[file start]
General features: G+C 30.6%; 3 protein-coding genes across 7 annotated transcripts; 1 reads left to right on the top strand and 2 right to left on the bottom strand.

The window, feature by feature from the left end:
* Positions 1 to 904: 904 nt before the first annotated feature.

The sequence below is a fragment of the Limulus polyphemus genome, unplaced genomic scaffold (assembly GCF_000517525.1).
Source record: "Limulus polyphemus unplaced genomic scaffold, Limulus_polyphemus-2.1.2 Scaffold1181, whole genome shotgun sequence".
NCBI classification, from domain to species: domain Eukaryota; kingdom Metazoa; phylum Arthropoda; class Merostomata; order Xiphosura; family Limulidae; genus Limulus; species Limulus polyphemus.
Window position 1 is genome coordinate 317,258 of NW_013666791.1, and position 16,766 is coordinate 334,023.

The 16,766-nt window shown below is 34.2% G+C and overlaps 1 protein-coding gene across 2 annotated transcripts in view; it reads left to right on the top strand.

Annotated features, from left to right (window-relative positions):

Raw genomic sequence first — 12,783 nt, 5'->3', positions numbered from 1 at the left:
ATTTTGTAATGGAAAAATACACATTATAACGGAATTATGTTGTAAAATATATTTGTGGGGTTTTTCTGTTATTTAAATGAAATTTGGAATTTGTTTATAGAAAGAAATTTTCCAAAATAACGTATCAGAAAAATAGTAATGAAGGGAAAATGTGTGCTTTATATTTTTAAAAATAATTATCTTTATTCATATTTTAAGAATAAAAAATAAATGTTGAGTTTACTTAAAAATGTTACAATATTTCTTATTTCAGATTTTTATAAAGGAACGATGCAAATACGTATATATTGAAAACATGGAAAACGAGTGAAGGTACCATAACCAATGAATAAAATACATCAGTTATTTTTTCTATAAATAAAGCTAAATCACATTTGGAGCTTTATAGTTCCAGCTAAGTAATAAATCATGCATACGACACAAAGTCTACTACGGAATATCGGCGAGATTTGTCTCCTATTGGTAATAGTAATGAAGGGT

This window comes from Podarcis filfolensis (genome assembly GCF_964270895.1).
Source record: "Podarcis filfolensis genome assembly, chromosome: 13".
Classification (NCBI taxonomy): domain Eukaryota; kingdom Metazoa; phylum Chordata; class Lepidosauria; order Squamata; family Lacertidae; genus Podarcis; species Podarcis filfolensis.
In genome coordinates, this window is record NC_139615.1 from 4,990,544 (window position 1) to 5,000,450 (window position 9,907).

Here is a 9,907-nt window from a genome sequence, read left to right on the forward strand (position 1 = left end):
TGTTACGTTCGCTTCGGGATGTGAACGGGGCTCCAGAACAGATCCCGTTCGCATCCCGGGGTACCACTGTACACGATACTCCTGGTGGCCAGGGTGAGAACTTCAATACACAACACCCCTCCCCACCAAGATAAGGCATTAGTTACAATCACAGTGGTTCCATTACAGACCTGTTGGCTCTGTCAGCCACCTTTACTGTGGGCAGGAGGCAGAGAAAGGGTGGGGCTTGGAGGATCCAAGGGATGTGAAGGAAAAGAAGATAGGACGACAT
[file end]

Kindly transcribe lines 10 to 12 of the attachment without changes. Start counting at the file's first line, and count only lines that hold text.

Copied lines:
Raw genomic sequence first — 12,783 nt, 5'->3', positions numbered from 1 at the left:
ATTTTGTAATGGAAAAATACACATTATAACGGAATTATGTTGTAAAATATATTTGTGGGGTTTTTCTGTTATTTAAATGAAATTTGGAATTTGTTTATAGAAAGAAATTTTCCAAAATAACGTATCAGAAAAATAGTAATGAAGGGAAAATGTGTGCTTTATATTTTTAAAAATAATTATCTTTATTCATATTTTAAGAATAAAAAATAAATGTTGAGTTTACTTAAAAATGTTACAATATTTCTTATTTCAGATTTTTATAAAGGAACGATGCAAATACGTATATATTGAAAACATGGAAAACGAGTGAAGGTACCATAACCAATGAATAAAATACATCAGTTATTTTTTCTATAAATAAAGCTAAATCACATTTGGAGCTTTATAGTTCCAGCTAAGTAATAAATCATGCATACGACACAAAGTCTACTACGGAATATCGGCGAGATTTGTCTCCTATTGGTAATAGTAATGAAGGGT

This window comes from Podarcis filfolensis (genome assembly GCF_964270895.1).